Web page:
Odalan (Temple's Birthday)

Hindus in Bali, an island in Indonesia, celebrate the birthday of their local temple every 210 days. Odalans commemorate the anniversary of a temple's consecration. Because the Balinese Pawukon calendar is 210 days long, this happens roughly every seven months according to the Gregorian calendar. Most often, odalans last about three days, though the festivities can go on for a week or more.
Before an odalan, people are busy preparing food and other offerings and decorating the temple. An odalan consists of worship services, presentations of such offerings as food, money, and flowers in the temple, and special anointings. After religious services, there are huge feasts, music and dancing, and puppet plays.
Indonesian Embassy
2020 Massachusetts Ave. N.W.
Washington, D.C. 20036
202-775-5200; fax: 202-775-5365
FestWrld: Indonesia-1997, p. 12
IntlThFolk-1979, p. 220
Holidays, Festivals, and Celebrations of the World Dictionary, Fourth Edition. © 2010 by Omnigraphics, Inc.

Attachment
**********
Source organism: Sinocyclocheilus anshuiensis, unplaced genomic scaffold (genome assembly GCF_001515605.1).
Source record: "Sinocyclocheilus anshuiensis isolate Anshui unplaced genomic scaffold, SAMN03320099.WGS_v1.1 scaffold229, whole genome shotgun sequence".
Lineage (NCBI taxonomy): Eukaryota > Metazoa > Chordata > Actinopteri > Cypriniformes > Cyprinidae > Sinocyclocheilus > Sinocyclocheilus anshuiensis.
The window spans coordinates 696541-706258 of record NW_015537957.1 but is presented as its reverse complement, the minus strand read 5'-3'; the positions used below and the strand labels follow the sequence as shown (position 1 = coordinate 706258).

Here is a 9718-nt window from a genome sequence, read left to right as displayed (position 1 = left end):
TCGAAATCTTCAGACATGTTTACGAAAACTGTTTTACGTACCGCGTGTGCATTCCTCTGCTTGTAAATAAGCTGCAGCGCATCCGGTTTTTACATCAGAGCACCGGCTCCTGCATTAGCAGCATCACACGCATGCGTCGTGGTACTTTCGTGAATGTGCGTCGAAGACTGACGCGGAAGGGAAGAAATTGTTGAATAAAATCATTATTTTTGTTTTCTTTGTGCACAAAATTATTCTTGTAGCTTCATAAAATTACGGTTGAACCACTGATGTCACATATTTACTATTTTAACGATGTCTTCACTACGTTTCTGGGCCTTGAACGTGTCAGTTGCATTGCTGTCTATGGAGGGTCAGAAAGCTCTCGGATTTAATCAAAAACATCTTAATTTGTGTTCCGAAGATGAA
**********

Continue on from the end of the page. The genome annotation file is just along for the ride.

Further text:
References in periodicals archive ?
The ritual involves the pedanda making holy water in a manner that to the outside observer is little or no different to making holy water at the temple festival (odalan).
Wayang lemah is performed without a screen or oil lamp and is commissioned by a patron at his residence to commemorate a major addition to the property or by a community temple as part of a major festival occasion (odalan).
As each temple celebrates its anniversary or odalan every 210 days, there is every chance that the tourist will catch one of these exciting festivals.